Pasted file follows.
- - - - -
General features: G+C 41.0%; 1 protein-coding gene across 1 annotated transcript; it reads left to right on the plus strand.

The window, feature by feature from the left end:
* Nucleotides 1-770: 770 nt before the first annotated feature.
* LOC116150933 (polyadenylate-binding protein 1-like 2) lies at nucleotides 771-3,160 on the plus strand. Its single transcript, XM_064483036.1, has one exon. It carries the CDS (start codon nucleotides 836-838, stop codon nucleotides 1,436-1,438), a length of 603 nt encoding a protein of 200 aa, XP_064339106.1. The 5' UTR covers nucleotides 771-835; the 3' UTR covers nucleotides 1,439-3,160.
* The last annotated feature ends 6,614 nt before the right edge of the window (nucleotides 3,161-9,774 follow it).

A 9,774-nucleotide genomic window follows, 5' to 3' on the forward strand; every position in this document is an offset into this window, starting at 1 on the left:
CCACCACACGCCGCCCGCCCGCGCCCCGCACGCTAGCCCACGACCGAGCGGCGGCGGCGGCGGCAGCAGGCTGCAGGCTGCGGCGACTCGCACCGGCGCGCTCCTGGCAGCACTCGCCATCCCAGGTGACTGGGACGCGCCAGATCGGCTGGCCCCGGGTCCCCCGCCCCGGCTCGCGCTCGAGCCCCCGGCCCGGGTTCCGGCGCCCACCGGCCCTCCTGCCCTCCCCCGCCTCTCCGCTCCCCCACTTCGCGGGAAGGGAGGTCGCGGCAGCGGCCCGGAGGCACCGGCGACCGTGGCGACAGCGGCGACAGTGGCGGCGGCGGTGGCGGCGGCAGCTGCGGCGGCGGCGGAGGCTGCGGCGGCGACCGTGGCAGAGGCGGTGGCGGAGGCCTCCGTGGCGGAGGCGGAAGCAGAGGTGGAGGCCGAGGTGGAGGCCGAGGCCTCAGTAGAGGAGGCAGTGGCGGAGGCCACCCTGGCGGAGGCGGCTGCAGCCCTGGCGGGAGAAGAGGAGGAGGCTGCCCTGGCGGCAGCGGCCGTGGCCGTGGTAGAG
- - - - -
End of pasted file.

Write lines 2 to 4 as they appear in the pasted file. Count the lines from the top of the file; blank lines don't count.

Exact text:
The window, feature by feature from the left end:
* Nucleotides 1-770: 770 nt before the first annotated feature.
* LOC116150933 (polyadenylate-binding protein 1-like 2) lies at nucleotides 771-3,160 on the plus strand. Its single transcript, XM_064483036.1, has one exon. It carries the CDS (start codon nucleotides 836-838, stop codon nucleotides 1,436-1,438), a length of 603 nt encoding a protein of 200 aa, XP_064339106.1. The 5' UTR covers nucleotides 771-835; the 3' UTR covers nucleotides 1,439-3,160.